The New Yorker’s legendarily outspoken film critic Pauline Kael once said of Star Trek 2: The Wrath of Khan “Now that’s more like it.” At least, I think that’s what she said. Whatever the case, it’s a phrase that went through my mind last night as the credits went up at the end of JJ Abrams’ wonderful reboot, reimagining and reinvigoration of Star Trek.
Let me make my position clear: I’m what you might call a lapsed Trekkie. As a kid, as a teenager and even into my twenties I was addicted to all things Star Trek. I watched every episode of the original series countless times, went to see each movie on the opening weekend and even learned to embrace The Next Generation. In my defence, however, I never went so far as to attend conventions, dress up in costumes or sport a pair of fake pointy ears. As Mason said to Dixon: “You’ve got to draw the line somewhere”.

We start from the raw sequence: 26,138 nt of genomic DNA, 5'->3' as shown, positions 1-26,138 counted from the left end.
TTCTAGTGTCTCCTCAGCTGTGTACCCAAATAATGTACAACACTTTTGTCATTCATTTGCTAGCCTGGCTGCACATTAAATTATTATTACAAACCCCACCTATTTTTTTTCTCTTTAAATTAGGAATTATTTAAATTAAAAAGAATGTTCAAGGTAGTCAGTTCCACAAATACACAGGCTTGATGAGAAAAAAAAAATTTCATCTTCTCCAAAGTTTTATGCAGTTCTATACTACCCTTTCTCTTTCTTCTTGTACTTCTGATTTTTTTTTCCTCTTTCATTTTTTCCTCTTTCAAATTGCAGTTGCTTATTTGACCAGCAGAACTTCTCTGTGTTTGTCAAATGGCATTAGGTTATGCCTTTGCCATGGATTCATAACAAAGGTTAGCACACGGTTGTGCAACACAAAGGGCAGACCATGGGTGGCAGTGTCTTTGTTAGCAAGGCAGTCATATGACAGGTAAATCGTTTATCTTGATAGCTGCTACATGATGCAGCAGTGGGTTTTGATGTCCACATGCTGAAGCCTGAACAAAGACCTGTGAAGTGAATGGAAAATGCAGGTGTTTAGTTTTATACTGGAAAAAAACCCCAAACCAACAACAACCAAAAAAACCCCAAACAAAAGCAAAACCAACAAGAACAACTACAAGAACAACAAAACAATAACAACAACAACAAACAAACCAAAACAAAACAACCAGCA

At some point, though, something went wrong. I began to despise Star Trek. This didn’t happen overnight; there was no Phantom Menace-style moment of clarity. Over time, however, I became increasingly disenchanted with the franchise. The TV shows became increasingly anodyne and even the old Trek movie ‘even-numbered good; odd-numbered bad’ maxim was replaced with a new, entropic holding pattern of ‘even numbered dull; odd-numbered duller’.
Thank God, then, for JJ Abrams. He’s not only created a Star Trek film that’s exciting, kinetic and full of great characterisation, but he’s done something that hasn’t been done before. He’s made a cracking piece of mainstream entertainment that just happens to be a Star Trek movie.
Now that’s more like it.